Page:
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Linus Torvalds: Rust For The Kernel Could Possibly Be Merged For Linux 5.20

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  • RahulSundaram
    replied
    Originally posted by mdedetrich View Post

    All I see here is NIH/everything must be in GCC syndrome.
    I understand you feel that way. Nevertheless, there are multiple thriving implementations of several comparable languages that are widely used now. That's just a fact. Therefore, attempts to dismiss alternative implementations of Rust as automatically doomed is premature. We will have ample time to see for ourselves in a few years and we can table this conversation for now.

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  • mdedetrich
    replied
    Originally posted by RahulSundaram View Post

    Sorry, not buying that claim. GCC was already open source when Clang was developed. D has atleast three different major implementations, all open source and even more poc types. Lua has multiple implementations. JRuby unlike what you think has a very substantial user base including embedded within Puppet Server which is a widely deployed configuration management tool *and* independent of that. Mono continues to be developed and used in several places including Unity. Hack originally developed within Facebook as an alternative implementation of PHP continues to be deployed there and other places. Android only switched to using OpenJDK libraries because of the lawsuit but continues to use Dalvik. Oracle itself has GraalVM as an alternative implementation. Some alternatives including GNU Java (including full reimplementations of the standard libraries) which was used by Red Hat to build all the Java tooling including major codebases like Hadoop and Eclipse and commercially supported for many many years went away when OpenJDK happened but there are so many counter examples to not assume that alternative implementations are automatically doomed. Even if GCC-rs is only used for Linux kernel as you say, Linux kernel is hardly a small project you can just wish away. Rust community should be thrilled with the fact that Linux kernel has accepted Rust and then will have to accept that alternatives do exist to their favored implementation and play nice.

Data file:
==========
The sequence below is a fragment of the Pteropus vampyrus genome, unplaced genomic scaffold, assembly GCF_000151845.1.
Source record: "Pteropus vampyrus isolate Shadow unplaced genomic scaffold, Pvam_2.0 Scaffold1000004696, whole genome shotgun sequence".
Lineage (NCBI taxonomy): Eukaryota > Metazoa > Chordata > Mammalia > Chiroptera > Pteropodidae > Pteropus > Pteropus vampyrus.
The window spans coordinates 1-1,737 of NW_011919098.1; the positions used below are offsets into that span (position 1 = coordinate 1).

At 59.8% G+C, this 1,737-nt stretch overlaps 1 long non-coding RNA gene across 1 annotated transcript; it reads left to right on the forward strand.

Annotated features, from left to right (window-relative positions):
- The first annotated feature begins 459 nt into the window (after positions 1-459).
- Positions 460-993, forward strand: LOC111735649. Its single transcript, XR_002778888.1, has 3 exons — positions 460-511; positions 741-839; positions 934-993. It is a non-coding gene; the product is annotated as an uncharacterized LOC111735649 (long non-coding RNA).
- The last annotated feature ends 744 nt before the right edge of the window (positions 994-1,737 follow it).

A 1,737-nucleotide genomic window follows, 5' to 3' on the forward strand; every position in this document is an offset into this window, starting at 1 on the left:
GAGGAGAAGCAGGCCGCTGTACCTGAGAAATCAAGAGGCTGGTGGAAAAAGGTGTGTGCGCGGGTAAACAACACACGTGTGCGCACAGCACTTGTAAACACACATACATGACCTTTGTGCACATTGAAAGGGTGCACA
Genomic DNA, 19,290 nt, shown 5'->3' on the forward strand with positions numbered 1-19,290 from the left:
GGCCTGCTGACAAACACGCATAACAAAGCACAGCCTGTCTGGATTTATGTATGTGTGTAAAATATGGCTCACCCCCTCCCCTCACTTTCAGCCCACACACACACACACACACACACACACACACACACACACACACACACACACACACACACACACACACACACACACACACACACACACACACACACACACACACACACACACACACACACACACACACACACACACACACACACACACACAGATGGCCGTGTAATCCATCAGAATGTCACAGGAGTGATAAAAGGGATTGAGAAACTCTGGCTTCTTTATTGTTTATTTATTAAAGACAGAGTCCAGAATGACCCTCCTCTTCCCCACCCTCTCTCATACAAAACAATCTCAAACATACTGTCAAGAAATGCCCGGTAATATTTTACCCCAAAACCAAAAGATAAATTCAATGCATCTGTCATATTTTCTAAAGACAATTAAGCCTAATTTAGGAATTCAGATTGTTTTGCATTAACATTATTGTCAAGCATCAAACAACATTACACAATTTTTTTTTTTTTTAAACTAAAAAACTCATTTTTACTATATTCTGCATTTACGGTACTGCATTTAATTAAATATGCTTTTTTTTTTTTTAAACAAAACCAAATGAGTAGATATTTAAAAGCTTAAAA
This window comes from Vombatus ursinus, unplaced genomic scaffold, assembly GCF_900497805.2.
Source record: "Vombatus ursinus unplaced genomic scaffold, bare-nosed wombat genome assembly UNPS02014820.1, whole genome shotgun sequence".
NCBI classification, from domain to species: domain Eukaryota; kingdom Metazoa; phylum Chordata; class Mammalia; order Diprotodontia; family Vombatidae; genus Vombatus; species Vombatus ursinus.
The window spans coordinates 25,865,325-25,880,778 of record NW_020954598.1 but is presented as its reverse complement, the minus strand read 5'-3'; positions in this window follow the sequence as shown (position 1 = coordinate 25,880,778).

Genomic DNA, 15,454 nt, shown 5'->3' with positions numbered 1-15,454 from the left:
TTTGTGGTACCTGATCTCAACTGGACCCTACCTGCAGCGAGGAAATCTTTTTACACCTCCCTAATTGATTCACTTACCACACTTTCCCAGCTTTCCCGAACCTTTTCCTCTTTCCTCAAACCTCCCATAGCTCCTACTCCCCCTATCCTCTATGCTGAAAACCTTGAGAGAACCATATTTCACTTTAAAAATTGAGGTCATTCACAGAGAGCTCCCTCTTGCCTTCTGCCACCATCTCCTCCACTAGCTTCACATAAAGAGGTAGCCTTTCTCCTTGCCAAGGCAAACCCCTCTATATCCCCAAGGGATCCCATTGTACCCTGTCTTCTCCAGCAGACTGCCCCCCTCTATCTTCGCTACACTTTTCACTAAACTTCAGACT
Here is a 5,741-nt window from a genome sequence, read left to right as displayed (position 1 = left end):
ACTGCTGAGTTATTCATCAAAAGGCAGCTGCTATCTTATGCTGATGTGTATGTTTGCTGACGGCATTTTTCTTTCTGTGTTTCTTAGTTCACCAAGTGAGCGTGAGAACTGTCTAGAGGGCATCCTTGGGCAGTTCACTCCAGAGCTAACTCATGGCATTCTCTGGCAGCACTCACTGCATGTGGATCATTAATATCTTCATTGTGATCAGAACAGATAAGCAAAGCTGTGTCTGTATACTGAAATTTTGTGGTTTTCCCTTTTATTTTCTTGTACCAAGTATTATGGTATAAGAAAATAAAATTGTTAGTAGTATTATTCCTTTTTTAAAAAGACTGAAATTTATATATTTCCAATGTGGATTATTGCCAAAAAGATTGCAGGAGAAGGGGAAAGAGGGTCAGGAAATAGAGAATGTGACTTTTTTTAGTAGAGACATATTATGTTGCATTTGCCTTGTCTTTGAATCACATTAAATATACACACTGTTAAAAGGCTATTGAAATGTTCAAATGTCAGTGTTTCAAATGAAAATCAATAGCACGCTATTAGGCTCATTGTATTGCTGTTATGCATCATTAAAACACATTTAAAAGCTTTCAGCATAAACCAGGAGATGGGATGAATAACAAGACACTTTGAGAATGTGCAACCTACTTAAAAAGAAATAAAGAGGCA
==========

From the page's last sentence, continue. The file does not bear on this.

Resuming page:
Firstly pointing out that GCC is open source doesn't detract from my original point which is that when C/C++ was created it was by design and practice that there were multiple implementations from the start. This was quite intentional because at the time there was a lot more ISA's/architectures then now and so it was expected to have so many different implementations (now with LLVM this is becoming less of a feature albeit there are still use cases which LLVM doesn't cover). GCC was created as a reaction to the commercial compilers that existed but my whole point is that the development model and the design of the language and circumstances around the time allowed for that.

    Secondly a lot of your examples are either invalid or not apt comparisons. JRuby is pretty much dead, I know because I used it and there was even a call for maintenance not long ago because it was only being updated by half a person.

    In your other examples such as GraalVM (which I use), its actually providing a different feature that the original implementation doesn't. GraalVM allows you to create native exectuables (JVM cant), JRuby allows you to run on the JVM, etc etc. On the other hand, gcc-rs isn't doing anything different then a gcc backend in Rust, its still going to create binaries from the Rust language. The only difference is that adding a separate GCC backend to Rust is by far the most sensible solution because you don't have to worry about deviations/corrections in the spec of Rust, the only thing you have to worry about is the gcc backend being correct which is much smaller in scope. As a bonus since its the same codebase if you figure out problems with the gcc backend its easier to isolate what the problem is (i.e. LLVM deviating somehow from GCC?)

    This is honestly one of the worst examples of duplicated effort that I can think of, I mean if official rustc was hypothetically singlecore and the gcc version was multicore than I could understand it, or like with the JRuby/JPython examples I mentioned earlier where they fixed the various concurrency problems that either cannot be fixed in the original implementations (Python spec mandating GIL) or hard to fix (Ruby).